Genous stent demonstrates most rapid coronary vessel healing compared to bare metal and drug-eluting stents at 14 days post-implantation


OrbusNeich announced that the company’s Genous stent provides the most rapid healing of the coronary vessel compared with bare metal stents and drug-eluting stents (DES) at 14 days post-implantation. The data were presented by Ladislav Groch, University Hospital St Anna, Brno, Czech Republic, in the at the 23th annual Transcatheter Cardiovascular Therapeutics (TCT) symposium in San Francisco.

The prospective, single-centre, randomised study compared the endothelial stent coverage of the Blazer cobalt chromium stent (OrbusNeich), the cobalt chromium SolarFlex stent (Disa Vascular) and the biolimus eluting coronary stainless steel Nobori stent (Terumo) with the Genous stent, measuring optical coherence tomography at 14 days. The percentage of healed struts—a proxy for endothelial coverage, the most powerful predictor of stent thrombosis—was significantly higher in the Genous stent compared to the analysed cobalt chromium stents and the drug-eluting stents. Specifically, the Genous stent had 69.7% healed and 5.3% malapposed struts compared to 56.7%  healed and 19.7% malapposed struts for the Blazer stent, 55.2% healed and 13.9% malapposed struts for the SolarFlex stent and 34% healed and 45.7% malapposed struts for the Nobori stent.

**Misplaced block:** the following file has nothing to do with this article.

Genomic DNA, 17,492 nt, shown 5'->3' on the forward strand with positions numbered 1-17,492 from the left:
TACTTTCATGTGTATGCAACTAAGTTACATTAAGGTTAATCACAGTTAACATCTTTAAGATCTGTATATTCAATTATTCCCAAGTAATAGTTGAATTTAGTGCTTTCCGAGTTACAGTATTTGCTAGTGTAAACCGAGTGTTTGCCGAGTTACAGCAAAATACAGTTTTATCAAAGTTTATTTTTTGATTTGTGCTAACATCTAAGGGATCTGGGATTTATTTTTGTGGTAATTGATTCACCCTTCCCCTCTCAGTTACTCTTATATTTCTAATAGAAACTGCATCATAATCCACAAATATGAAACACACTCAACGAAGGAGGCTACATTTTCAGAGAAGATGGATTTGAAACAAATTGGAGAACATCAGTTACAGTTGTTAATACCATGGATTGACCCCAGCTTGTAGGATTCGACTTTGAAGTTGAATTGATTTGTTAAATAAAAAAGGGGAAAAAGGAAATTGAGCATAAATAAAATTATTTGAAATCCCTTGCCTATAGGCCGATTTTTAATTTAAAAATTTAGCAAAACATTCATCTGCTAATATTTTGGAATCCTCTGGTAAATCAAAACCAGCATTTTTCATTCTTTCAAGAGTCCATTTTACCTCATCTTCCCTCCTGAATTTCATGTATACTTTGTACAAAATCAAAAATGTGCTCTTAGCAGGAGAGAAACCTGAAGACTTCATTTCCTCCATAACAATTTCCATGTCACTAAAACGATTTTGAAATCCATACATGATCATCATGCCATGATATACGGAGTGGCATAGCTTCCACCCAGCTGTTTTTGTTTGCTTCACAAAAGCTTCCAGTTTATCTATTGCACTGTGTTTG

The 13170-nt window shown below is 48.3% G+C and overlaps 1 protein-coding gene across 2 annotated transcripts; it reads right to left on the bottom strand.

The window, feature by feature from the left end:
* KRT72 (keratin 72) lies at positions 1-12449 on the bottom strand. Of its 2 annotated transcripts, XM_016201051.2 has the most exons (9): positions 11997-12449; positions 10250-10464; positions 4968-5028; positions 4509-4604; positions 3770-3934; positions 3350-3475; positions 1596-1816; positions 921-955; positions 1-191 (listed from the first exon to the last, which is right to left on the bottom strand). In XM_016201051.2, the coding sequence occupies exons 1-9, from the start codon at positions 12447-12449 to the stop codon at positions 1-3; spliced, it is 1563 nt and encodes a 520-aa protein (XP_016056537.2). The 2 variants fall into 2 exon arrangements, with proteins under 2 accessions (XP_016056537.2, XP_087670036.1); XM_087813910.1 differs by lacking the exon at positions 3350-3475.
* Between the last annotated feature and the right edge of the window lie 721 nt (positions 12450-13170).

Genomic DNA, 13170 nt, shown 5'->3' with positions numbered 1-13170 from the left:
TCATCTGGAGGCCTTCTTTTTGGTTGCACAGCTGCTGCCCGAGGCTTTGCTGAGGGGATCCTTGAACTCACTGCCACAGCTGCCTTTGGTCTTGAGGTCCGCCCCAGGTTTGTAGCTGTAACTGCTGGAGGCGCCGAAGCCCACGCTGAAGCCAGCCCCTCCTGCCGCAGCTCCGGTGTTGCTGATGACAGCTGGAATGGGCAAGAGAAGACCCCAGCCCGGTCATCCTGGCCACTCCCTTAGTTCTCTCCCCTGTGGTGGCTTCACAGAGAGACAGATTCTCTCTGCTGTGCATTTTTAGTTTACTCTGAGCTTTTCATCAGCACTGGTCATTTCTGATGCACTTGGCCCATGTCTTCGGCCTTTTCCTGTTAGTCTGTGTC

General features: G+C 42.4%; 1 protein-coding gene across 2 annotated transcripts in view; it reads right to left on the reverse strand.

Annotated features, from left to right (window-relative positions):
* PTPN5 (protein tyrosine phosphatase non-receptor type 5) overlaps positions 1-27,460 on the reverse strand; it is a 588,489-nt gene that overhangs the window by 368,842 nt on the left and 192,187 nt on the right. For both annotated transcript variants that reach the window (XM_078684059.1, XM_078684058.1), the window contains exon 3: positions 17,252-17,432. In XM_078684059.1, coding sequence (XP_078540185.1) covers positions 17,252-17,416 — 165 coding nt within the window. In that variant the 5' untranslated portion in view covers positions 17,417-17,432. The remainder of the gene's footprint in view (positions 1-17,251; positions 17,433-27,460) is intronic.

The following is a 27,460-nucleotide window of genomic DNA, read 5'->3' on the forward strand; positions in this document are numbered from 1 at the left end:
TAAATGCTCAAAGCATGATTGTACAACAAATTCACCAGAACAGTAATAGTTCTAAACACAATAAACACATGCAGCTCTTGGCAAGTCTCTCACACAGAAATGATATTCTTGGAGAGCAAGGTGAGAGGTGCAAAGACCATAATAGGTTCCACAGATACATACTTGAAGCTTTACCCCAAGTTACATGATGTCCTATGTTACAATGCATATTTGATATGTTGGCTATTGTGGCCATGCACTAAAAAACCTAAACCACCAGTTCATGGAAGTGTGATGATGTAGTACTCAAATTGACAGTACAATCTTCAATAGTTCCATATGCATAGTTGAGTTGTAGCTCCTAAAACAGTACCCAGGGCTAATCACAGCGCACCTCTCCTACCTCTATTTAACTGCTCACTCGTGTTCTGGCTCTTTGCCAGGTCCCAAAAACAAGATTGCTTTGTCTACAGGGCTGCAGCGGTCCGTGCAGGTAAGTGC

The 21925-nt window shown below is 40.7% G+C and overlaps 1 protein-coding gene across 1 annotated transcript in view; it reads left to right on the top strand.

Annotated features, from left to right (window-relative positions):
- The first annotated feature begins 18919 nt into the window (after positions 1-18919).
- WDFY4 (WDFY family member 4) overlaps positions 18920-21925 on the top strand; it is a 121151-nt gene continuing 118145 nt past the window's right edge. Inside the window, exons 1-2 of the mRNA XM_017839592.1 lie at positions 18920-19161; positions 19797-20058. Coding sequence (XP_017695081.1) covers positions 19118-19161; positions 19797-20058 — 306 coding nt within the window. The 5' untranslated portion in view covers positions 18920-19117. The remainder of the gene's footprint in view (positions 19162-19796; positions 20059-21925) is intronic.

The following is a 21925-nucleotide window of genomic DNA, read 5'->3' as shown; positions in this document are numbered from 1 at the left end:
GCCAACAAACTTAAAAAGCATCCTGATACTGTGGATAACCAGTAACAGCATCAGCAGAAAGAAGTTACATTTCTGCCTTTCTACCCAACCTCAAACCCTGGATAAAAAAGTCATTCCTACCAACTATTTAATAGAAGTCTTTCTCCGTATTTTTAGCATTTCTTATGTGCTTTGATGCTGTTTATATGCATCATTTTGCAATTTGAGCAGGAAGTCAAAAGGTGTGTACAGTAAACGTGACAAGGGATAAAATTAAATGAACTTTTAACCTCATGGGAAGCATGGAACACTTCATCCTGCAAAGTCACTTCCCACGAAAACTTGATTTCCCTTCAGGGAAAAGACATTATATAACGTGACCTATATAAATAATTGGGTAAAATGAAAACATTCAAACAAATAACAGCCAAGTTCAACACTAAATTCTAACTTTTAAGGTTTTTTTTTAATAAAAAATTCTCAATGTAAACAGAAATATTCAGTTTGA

“These data confirm that the endothelial progenitor cell-capturing Genous stent accelerates the healing of the coronary vessel wall following percutaneous coronary intervention relative to bare metal stents and drug-eluting stents,” said Groch. “Early healing is a powerful predictor of subacute and late stent thrombosis, and the high percentage of covered struts seen with the Genous stent potentially minimises the length of dual antiplatelet therapy. This is especially important for patients with an increased risk for bleeding.”

The primary endpoint of the study was the percentage of covered struts. Secondary endpoints were the percentage of malapposed struts and the absolute thickness of neointima. The study included 40 patients with stable or unstable angina or non-sustained myocardial infarction who underwent percutaneous coronary intervention with stent implantation; a total of 44 stents were implanted. The patients were randomised into four groups with 10 patients per group, and a total of 4413 stent struts were analysed manually.